Eye For Film >> Movies >> Game Of Death (2017) Film Review
Game Of Death
Reviewed by: Jennie Kermode
A group of teenagers enjoying a break together in a country house. A mysterious old board game that promises to scare. Blood, gore and outrage galore. Welcome to the Game of Death.
As with most of the best games, the concept is simple; the genius is in the execution. Place your fingers on one of the skulls, the teenagers are instructed by an electronic voice. A rolling noise is heard and a number appears on the tiny central screen. 24. This, says the game, is the number of people who must be killed, or one player will die every hour. Whilst the teens look around, confused, thinking that some other pieces or a manual must be missing, one of their number's head explodes, splattering them with blood.
There's screaming, panic, the hurling of accusations, everything you might expect; but in this 73 minute film, there's no time wasting. Preppy rich kid Tom (Sam Earle) immediately asserts that the game has done this and advises them all to get started on looking for people to kill. Soon he has won over his sister Beth (Victoria Diamond) - seen in the intro scenes giving him a lap dance - to his cause, but the others hold out, some disbelieving, others arguing that it would be better for them to kill themselves than "innocent people." Pizza delivery boy Tyler (Erniel Baez Duenas) - supplier of the party's drugs - and good girl Ashley (Emelia Hellman) determine to try to stop the murderous pair, but that won't be easy in the course of the rampage that follows.
Cut down from a web series, Game Of Death dispenses with all the usual padding found in films like this and presents us with the bare essentials, attaining in the process a certain purity in line with the swift moral conclusions formed by its protagonists. It pauses only for character-building vignettes: a kindly police officer who's sharper than she looks chatting about (and to) her dog as she tries to control a volatile situation; a musical interlude in which Tom and Beth embrace in front of ravishing scenery before heading to a hospital to slaughter those they believe won't have long to live anyway. Like Tarantino's Death Proof, and in keeping with the theme of rich kids getting their hands dirty, this is highly skilled filmmaking dressed up to look like trash. Some of its goofs are too odd to be accidental. It looks rough in places but is framed with disproportionate skill in others.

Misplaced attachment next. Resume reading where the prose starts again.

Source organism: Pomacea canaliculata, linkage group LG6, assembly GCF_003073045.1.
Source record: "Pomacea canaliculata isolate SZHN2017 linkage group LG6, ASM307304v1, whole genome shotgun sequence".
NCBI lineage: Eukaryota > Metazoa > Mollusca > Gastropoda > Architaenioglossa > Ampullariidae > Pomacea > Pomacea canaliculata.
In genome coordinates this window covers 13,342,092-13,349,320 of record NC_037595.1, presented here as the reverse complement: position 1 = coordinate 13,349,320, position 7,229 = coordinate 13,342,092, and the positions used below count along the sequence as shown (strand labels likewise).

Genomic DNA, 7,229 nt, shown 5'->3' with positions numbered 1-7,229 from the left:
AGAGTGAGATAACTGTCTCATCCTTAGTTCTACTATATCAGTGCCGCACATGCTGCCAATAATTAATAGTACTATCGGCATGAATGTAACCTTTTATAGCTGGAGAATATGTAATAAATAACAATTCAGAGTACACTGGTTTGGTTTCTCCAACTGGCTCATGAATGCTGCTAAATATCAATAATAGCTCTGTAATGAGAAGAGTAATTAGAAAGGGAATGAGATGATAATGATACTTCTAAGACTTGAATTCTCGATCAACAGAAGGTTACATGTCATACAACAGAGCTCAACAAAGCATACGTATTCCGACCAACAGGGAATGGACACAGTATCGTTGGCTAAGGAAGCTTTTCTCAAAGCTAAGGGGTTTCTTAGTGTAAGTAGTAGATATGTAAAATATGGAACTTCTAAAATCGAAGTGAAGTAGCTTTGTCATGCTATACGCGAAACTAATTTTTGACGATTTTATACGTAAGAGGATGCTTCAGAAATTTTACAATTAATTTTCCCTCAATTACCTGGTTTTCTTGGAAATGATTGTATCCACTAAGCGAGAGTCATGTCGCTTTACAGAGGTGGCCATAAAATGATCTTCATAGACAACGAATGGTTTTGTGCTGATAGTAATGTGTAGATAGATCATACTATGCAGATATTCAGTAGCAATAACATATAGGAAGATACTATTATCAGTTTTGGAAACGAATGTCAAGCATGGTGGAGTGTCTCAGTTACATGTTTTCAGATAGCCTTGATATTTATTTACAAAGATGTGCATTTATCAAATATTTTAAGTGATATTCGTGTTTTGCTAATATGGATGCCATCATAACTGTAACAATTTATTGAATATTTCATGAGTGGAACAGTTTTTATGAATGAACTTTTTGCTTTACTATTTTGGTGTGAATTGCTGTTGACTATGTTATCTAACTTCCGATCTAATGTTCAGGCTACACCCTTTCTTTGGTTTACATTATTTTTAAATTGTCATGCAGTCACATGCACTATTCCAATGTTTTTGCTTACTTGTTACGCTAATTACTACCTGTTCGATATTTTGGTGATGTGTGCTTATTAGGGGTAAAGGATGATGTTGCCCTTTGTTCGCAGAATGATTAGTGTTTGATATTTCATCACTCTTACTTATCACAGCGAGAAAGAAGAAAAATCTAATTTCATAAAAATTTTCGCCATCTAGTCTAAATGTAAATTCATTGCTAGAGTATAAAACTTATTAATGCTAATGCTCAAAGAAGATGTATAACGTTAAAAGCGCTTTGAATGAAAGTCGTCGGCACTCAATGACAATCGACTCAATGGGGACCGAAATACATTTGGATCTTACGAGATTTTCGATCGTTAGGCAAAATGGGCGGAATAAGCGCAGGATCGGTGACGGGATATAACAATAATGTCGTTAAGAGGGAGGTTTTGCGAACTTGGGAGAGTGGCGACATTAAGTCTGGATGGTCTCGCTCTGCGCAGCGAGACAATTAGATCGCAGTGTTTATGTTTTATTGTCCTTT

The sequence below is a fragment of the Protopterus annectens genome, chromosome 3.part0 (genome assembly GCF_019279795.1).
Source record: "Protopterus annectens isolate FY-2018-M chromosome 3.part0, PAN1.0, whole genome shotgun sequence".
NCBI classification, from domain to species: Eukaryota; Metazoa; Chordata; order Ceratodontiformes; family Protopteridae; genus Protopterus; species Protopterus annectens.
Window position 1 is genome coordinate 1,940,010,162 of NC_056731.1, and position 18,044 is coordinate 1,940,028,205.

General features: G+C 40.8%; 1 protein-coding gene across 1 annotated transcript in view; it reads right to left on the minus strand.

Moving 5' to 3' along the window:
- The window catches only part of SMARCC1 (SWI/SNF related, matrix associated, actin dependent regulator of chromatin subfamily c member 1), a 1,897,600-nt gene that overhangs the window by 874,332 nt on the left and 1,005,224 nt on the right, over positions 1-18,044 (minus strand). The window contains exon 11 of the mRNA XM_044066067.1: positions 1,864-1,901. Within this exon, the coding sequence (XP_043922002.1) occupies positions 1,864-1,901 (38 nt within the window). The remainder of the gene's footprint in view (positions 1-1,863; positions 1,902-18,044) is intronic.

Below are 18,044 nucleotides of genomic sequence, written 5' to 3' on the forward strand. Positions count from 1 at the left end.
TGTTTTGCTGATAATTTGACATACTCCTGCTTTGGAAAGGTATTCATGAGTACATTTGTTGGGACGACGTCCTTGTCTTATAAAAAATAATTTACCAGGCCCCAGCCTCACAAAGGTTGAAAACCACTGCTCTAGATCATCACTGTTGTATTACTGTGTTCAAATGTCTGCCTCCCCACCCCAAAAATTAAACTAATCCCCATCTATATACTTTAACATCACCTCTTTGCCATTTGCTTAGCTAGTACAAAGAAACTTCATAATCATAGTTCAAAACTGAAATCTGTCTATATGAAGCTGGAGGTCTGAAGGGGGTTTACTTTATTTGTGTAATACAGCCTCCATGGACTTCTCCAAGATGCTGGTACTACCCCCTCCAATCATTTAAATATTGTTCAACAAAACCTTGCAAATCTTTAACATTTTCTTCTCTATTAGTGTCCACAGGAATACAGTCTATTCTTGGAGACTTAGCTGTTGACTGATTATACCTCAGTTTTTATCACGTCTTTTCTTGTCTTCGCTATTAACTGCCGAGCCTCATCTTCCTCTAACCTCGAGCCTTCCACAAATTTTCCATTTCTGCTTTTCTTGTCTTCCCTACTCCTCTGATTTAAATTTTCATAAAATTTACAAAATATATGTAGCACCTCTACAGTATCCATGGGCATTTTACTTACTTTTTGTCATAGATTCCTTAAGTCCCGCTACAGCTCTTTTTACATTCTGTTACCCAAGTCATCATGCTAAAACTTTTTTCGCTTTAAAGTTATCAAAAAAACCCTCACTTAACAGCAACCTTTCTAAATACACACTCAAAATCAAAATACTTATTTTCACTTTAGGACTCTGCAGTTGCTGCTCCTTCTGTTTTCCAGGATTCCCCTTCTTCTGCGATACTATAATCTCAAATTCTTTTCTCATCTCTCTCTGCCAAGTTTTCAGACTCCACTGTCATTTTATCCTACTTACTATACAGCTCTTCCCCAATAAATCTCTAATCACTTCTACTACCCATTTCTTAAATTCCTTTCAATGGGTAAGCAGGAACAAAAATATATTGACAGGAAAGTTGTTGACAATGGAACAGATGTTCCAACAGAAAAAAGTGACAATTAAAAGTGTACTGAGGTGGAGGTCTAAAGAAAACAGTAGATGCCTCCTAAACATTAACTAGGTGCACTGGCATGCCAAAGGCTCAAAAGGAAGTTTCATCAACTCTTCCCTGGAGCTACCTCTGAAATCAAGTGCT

The performances here are also pared down, keeping everyone's attention on the moment. No effort is made to make us like these young people, who are obnoxious even before they turn violent, but they hold out attention nonetheless. Whilst Ashley asks soul-searching questions about the meaning of life, Tom proceeds as if there is no tomorrow because, of course, there might not be, and it's often easy to think that way at that age anyway. The pressure on the teens to act fast places them in a different time frame, almost a different universe from the more thoughtful older characters and the hospital patients who are clinging to precious final days. Everything is now.
Inventively condensed backstory - blink and you'll miss it - and Olivier Guillemette's superb editing give the film a rare joie de vivre. There are ample B-movie homages for connoisseurs of trash, some cracking cheesy dialogue and a cute final scene dealing with fate of the game itself, but it's the style, rather than the substance, that makes this Fantasia pick a winner.Reviewed on: 15 Jul 2017